Stein describes a typical night this way: "You try to go to sleep, maybe around ten, watch a couple innings of baseball, then go to sleep. Then all of a sudden, bang-bang! It wakes you up. The dog starts to bark like mad. You don't fall out of bed, but you jerk up with such force that you can't get back to sleep. You're shook up. That noise goes through you and stays with you -- at least it does for us. Sometimes it goes on as late as four o'clock."
Soon after the loud couplings commenced in March last year, Gillis complained to John Spahlinger, president of the Cypress Bend Condo III Association. Spahlinger suggested Gillis contact the Florida Department of Transportation and started referring other complaints to her. Gillis collected signatures during homeowner meetings at the complex. The FDOT ducked the complaint, suggesting Gillis contact the Yelvington company about the noise. William Thomas III, Yelvington's vice president of industrial development and operations, wrote Gillis that the night operations were "not requested or condoned by the company." He later told Gillis that the company's business had not increased so much that it would account for the increased rail activity, she maintains. (Thomas did not return a phone message left by New Times.)
Gillis then sent CSX Transportation petitions signed by the dozens of condo and mobile home owners. Cynthia Sanborn, vice president and general manager of CSX's Florida business unit in Tampa, responded in early July that any increase in noise was due to increased business growth at Yelvington -- which contradicted Thomas's assessment. "In its simplest format," Sanborn wrote, "the train crew goes into the [Yelvington] industrial track, gathers up empty cars, and brings them back to its train. Next, loaded cars are taken back into Yelvington and spotted back to specific locations." Sanborn added that CSX, the FDOT, and Yelvington were planning a meeting to discuss possible solutions.
Because no homeowner attended the July meeting, it was predictably ineffectual. Sanborn's synopsis of the discussion in an August 2000 letter to Gillis was "that the parties see no readily apparent option that would mitigate the noise factor at this time." CSX -- and Cypress Bend residents -- would just have to wait for Tri-Rail's planned construction of a second track between West Palm Beach and Miami, projected for completion in 2005. The possibility of CSX building an additional track was brought up, but a CSX representative nixed the idea because it would be too costly, recalls Ray Holzweiss, the FDOT's manager of the South Florida Rail Corridor, who attended the gathering.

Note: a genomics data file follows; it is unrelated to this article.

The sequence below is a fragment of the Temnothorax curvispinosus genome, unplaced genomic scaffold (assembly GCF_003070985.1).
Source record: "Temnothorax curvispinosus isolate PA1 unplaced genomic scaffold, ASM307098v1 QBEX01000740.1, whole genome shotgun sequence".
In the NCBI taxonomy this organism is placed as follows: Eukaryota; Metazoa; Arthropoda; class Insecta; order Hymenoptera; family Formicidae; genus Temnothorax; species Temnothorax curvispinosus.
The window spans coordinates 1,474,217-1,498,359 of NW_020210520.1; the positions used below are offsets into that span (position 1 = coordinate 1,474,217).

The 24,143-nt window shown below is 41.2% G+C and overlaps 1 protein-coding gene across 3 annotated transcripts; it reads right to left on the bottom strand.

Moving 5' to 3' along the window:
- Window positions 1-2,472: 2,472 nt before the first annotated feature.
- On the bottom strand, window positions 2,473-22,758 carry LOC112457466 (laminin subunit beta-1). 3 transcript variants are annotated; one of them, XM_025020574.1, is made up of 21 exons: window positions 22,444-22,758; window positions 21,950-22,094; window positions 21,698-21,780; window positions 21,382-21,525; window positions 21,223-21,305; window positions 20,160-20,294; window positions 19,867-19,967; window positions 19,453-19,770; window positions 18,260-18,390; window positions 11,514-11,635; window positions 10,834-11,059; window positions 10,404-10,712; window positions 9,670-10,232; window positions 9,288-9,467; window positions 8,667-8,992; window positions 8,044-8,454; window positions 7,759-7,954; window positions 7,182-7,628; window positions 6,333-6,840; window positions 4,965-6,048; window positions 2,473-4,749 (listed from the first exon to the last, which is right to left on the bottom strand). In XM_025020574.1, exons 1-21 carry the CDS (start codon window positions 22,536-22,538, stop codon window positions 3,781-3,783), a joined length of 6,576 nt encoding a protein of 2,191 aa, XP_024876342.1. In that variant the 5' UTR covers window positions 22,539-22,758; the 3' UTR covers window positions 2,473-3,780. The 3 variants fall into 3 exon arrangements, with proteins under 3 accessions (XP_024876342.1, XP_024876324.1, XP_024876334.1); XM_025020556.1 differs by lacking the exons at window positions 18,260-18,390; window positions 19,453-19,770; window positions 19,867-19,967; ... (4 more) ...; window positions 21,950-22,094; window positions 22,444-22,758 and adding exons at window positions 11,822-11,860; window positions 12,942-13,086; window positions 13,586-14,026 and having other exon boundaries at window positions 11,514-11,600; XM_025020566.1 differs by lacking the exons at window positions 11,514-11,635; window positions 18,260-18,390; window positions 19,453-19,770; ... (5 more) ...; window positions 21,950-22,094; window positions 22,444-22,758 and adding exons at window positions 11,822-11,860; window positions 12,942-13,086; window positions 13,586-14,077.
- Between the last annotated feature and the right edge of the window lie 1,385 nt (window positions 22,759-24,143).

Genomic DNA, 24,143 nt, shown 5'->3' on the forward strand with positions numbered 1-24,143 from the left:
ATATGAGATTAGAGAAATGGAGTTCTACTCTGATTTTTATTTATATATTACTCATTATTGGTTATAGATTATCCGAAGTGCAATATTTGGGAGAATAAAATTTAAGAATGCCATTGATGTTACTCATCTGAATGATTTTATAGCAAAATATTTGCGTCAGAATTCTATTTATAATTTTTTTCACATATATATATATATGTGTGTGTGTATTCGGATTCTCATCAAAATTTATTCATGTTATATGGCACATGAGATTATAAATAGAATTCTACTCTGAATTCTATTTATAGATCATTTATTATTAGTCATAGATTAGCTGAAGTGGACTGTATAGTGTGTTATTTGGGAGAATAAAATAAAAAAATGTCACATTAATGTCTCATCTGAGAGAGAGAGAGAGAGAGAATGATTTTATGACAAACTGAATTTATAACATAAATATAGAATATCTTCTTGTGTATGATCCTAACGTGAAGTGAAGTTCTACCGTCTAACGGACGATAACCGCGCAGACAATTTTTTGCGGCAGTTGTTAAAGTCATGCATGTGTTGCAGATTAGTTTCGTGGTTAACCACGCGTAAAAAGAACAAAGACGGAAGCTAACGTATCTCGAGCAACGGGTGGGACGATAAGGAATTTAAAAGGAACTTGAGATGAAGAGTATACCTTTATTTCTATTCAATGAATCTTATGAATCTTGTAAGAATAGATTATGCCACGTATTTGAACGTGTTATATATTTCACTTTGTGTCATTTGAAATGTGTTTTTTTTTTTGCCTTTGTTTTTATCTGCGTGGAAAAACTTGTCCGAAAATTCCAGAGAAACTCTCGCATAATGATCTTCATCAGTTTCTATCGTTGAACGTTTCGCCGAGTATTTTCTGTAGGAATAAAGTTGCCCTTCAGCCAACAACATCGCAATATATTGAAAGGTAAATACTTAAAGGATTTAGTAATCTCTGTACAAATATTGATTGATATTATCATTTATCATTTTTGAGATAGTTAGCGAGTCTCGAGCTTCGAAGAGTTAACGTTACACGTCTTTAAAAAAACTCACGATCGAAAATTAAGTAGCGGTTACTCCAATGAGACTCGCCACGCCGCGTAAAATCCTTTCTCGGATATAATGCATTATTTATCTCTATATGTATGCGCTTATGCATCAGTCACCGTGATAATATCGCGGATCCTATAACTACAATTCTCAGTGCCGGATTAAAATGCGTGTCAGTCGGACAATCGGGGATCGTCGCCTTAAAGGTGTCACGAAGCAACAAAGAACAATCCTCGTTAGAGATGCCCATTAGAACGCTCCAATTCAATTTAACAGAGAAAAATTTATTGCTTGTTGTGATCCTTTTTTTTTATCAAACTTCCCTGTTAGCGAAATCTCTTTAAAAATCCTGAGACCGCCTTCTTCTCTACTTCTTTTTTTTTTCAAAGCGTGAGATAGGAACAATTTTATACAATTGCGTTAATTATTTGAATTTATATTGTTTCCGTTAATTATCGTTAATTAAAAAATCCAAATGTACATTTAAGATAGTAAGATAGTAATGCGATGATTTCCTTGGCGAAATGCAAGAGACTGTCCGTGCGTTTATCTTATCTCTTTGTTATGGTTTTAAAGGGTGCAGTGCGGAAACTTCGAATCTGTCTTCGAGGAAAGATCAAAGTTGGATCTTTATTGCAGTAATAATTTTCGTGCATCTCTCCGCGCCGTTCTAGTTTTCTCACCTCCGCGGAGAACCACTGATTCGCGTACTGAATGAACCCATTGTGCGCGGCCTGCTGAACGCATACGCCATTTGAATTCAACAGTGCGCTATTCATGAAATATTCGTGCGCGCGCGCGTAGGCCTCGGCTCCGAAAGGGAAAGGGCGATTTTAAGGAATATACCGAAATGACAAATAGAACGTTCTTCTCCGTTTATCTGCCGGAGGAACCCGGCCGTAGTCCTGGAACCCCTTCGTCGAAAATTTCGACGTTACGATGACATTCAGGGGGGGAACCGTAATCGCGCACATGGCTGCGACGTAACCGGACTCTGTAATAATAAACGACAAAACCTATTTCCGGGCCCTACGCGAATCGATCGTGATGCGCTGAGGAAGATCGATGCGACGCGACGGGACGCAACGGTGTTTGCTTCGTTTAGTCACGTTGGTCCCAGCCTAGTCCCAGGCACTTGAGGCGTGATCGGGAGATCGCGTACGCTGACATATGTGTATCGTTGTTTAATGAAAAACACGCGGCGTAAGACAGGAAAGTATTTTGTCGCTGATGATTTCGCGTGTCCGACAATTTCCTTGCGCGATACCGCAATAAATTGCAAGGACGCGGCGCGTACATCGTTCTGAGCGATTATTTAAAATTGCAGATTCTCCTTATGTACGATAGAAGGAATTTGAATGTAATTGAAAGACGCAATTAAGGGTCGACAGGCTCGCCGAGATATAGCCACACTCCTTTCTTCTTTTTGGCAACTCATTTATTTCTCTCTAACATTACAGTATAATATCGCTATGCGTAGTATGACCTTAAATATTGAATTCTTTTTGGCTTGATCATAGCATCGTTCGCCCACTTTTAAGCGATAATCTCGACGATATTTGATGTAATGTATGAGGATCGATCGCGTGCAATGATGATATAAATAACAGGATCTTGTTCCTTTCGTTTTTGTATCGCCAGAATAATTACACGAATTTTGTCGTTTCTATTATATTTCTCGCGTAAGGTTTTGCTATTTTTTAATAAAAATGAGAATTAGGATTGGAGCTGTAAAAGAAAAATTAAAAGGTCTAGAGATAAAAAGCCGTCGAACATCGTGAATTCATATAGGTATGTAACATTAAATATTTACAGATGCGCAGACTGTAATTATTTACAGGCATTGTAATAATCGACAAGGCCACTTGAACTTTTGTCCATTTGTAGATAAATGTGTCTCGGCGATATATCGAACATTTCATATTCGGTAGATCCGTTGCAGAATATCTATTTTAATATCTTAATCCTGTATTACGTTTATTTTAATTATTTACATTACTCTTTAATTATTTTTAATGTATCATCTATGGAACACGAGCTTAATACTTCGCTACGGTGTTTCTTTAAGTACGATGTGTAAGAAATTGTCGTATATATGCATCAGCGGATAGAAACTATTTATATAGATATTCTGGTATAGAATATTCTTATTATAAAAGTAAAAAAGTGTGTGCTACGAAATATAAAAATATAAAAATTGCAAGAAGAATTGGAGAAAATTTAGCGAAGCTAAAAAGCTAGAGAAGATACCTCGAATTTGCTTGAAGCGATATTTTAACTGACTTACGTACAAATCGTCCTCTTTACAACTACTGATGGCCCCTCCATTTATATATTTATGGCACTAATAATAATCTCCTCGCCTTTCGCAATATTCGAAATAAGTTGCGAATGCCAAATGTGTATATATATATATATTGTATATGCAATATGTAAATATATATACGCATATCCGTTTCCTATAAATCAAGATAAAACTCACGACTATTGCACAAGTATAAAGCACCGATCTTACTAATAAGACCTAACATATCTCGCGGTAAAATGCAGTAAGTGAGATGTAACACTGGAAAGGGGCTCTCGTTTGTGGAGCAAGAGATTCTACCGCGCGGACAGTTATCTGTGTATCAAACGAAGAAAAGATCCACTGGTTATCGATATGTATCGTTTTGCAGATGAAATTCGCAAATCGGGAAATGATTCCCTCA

Gillis wasn't alone in the vanguard of the battle for quiet. Through the summer of 2000, Stein lobbied the Broward County Commission to adopt a railroad-noise ordinance. The fitful nights were taking their toll on him. While addressing the commissioners during a meeting October 3, Stein collapsed at the lectern and was taken to the hospital for low blood pressure and exhaustion. Later that day the commission asked the county attorney to look into adopting federal rail-noise limits. (Local restrictions cannot be more stringent than the federal code.) An investigation by the Federal Railroad Administration (FRA) in November found noise levels did not exceed the standard of 92 decibels (about the level of a symphony orchestra).
Many of those plagued by the clamor now pin their hopes for peace and quiet on the noise ordinance passed by the commission in February. The job of enforcing the rule fell to Jarrett Mack, a manager with the county's Department of Planning and Environmental Protection's Air Quality Division. Mack speaks rapidly and succinctly as he explains the testing at the Cypress Bend condos. He's strikingly no-nonsense and openly expresses aggravation with what he perceives as foot-dragging by CSX and the FRA. When Mack's office requested detailed data from the FRA concerning its investigation, the agency balked and insisted the county file a Freedom of Information Act request. Meanwhile CSX did not respond to the Broward DPEP's letters until late last week -- after New Times started asking CSX questions about the slow response.
Despite the dilly-dallying of others, Mack has moved ahead with his investigation, recording some clangs and clunks as high as 120 decibels. "We have enough tests to pursue enforcement," Mack asserts. "Our director has authorized us to write a notice of violation." Both CSX and the FDOT will be cited before the end of the month. A violation carries as much as a $15,000 penalty.
Spahlinger is skeptical that such a trifling penalty will do much good. Luckily, though, the retired plumber has adapted to the rail noise better than most: "I'm deaf in one ear, and I sleep on the other," he says from a ninth-floor balcony in his building overlooking the rail line. "As far as I'm concerned, it's a lost cause.... What chance does a condo have against a multimillion-dollar corporation?"